This is the design for The Headland Cultivation Inc’s new cannabis production facility at the Richmond County Industrial Park in Lennox Passage.

HALIFAX: A company with plans to put Richmond County on the craft cannabis map expects to start the hiring process this summer and have their facility constructed by the fall.

The Headland Cultivation Inc. co-founder and president David Burton told The Reporter that after the Municipality of the County of Richmond starts building a road to their facility this week at the Richmond County Industrial Park in Lennox Passage, and the company conducts site clearing on their 30 acres, Headland Cultivation hopes to award the construction tender early next month.

Burton said the timeline is for construction to begin in the spring and finish by next fall. He said the start of road construction and site clearing are encouraging for all stakeholders.

“Investors like to see heavy equipment getting things done and so does the community,” the co-founder said.

The company plans to produce 4 million grams annually of Connoisseur Quality Cannabis, then ship to Alberta and Ontario at first, as well as the rest of Nova Scotia.

“We’re targeting those markets because there are concentrations of East Coasters willing to buy our product,” Burton explained.

He noted that Headland will also work with medical patients across the country with the ability to send their product direct from Richmond County via Xpress Post or FedEx.

According to a November, 2018 media release from Headland, the company has a “first mover advantage,” in the marketplace.

“We’re looking for dominate the craft space in the market,” Burton stated.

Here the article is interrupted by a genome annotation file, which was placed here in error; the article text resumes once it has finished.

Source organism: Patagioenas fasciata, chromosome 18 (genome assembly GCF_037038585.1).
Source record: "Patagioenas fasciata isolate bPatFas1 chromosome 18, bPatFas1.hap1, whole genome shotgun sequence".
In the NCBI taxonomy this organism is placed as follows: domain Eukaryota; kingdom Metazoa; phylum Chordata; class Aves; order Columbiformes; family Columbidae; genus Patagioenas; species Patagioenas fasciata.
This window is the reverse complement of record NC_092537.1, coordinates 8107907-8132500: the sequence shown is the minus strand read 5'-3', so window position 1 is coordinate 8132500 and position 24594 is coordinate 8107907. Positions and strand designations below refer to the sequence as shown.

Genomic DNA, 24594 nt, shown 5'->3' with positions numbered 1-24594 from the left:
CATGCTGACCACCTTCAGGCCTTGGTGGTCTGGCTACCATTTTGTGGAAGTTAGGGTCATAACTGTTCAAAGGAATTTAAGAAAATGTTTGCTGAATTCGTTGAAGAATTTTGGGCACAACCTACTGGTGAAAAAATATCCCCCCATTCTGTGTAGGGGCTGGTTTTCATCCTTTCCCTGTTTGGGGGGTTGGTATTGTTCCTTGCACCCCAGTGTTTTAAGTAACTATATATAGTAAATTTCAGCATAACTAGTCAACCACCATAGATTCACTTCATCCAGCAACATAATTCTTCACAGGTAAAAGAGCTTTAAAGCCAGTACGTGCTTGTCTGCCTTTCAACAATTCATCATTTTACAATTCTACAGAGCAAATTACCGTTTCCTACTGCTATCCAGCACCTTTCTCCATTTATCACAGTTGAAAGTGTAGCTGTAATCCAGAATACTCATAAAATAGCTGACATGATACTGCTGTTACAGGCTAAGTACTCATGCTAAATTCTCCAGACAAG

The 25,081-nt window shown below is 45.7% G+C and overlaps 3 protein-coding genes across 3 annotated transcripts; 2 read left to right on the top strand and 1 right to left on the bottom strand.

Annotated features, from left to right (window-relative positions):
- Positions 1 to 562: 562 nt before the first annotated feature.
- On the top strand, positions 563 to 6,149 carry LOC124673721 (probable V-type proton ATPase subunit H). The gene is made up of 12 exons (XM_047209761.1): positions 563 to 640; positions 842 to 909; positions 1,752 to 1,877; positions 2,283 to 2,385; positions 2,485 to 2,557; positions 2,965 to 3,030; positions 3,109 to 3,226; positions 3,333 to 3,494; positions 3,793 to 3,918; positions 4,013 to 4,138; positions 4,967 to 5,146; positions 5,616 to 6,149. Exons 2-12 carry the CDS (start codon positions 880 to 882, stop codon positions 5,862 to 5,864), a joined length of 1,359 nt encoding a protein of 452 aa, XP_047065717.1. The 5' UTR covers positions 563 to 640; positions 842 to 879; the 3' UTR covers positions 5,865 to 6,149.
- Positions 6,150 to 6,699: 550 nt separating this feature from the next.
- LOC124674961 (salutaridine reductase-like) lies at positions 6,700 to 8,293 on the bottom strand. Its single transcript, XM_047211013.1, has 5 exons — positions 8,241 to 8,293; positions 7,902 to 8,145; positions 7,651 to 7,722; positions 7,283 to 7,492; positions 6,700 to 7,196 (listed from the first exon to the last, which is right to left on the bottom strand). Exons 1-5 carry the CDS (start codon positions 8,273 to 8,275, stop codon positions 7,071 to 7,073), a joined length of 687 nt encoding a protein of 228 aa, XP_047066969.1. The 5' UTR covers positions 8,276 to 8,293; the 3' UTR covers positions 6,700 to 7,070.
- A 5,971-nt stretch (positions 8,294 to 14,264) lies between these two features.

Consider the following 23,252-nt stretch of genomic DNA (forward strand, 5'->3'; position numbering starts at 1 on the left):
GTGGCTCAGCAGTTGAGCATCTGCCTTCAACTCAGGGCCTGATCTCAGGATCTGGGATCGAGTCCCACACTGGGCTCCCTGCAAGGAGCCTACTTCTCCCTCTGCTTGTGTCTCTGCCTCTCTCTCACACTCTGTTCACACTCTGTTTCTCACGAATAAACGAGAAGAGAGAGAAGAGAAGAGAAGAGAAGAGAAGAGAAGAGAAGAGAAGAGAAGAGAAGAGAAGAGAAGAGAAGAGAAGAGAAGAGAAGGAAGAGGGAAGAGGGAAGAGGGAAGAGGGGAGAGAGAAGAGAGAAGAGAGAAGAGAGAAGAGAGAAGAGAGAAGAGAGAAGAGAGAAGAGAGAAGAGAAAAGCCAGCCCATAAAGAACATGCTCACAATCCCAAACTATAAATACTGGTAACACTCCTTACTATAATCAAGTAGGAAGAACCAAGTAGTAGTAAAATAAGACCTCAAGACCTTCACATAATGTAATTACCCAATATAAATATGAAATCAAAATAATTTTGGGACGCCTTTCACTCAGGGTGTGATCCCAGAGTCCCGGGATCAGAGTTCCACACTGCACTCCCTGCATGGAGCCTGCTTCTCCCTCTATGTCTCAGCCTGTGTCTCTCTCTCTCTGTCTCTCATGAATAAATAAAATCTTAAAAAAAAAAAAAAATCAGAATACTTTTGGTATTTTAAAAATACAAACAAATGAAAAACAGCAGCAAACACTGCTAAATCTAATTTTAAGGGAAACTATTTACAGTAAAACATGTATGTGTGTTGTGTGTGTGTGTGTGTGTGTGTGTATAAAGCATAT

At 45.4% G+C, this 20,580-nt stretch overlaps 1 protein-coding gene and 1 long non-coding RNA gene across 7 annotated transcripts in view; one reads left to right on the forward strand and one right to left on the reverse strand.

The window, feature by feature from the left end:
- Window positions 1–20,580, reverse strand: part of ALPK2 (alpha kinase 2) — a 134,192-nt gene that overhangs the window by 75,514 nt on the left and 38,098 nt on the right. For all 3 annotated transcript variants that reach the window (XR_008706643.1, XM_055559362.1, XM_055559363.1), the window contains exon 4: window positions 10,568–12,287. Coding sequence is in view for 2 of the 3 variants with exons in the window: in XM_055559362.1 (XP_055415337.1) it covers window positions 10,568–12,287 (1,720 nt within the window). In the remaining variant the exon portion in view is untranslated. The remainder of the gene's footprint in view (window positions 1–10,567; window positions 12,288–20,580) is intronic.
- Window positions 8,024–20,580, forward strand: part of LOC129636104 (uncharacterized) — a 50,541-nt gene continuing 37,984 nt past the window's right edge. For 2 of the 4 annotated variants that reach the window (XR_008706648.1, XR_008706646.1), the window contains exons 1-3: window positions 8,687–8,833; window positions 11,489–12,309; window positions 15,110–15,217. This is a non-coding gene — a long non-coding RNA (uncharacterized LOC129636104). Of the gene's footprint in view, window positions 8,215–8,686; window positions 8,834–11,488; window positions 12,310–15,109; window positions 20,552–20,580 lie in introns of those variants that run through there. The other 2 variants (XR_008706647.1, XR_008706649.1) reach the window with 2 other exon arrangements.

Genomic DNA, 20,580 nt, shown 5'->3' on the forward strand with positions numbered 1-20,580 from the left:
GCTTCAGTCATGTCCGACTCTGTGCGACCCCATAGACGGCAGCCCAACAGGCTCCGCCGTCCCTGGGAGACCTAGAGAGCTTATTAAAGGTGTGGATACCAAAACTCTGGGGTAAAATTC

Burton explained one of their major assets is an internationally renowned Master Grower who is moving to the region from Holland and will oversee the complicated task of growing exotic strains that will be hand-trimmed, non-irradiated and hang-dried.

Although they are not on the scale of the “commodity producers,” Burton said Headland is not a mom and pop operation either. This sets them apart from companies which commonly employ consultants and have that “big box” mentality, he noted.

He said there is a market segment that was identified in the black market which prefers a high quality product, to mass-produced cannabis.

“We’ve identified this area of the market which is craft,” Burton said. “The big guys are not equipped to go after the craft market, we are.”

In the meantime, Headland Cultivation is addressing the “stream” of e-mails and inquiries from job-seekers from as far away as Alberta.

“We’re looking at a community-engaged recruitment process to start in the summer,” Burton explained, noting he has already sought the services of outlets like Telile on Isle Madame to get the word out, as well as using their social media pages.

Burton is very enthusiastic about the potential workforce, which he sees as experienced and skilled.

In addition to the Master Grower, Burton said Headland is fortunate to have the services of Ernie Buist as vice-president of finance, who is returning to Cape Breton from Saudi Arabia.

“He is the missing link,” Burton said of the final position being filled on Headland’s management team. “To have someone of Ernie’s talent and island-born is very fortunate for us.”

Company officials have recently attended the Richmond County Business dinner, the launch of the municipality’s feature in Atlantic Business magazine, and organized a stakeholders appreciation evening in October, which was attended by municipal councilors and staff, members of the Cape Breton Partnership, and others who helped the company along the way.

The company also hosted a management team weekend in October, which included presentations and allowed partners to tour the area, including taking-in the opening concert for Celtic Colours 2018.

“The team has to be comfortable in Richmond County and for them to be as comfortable as they can is very important to us,” Burton added.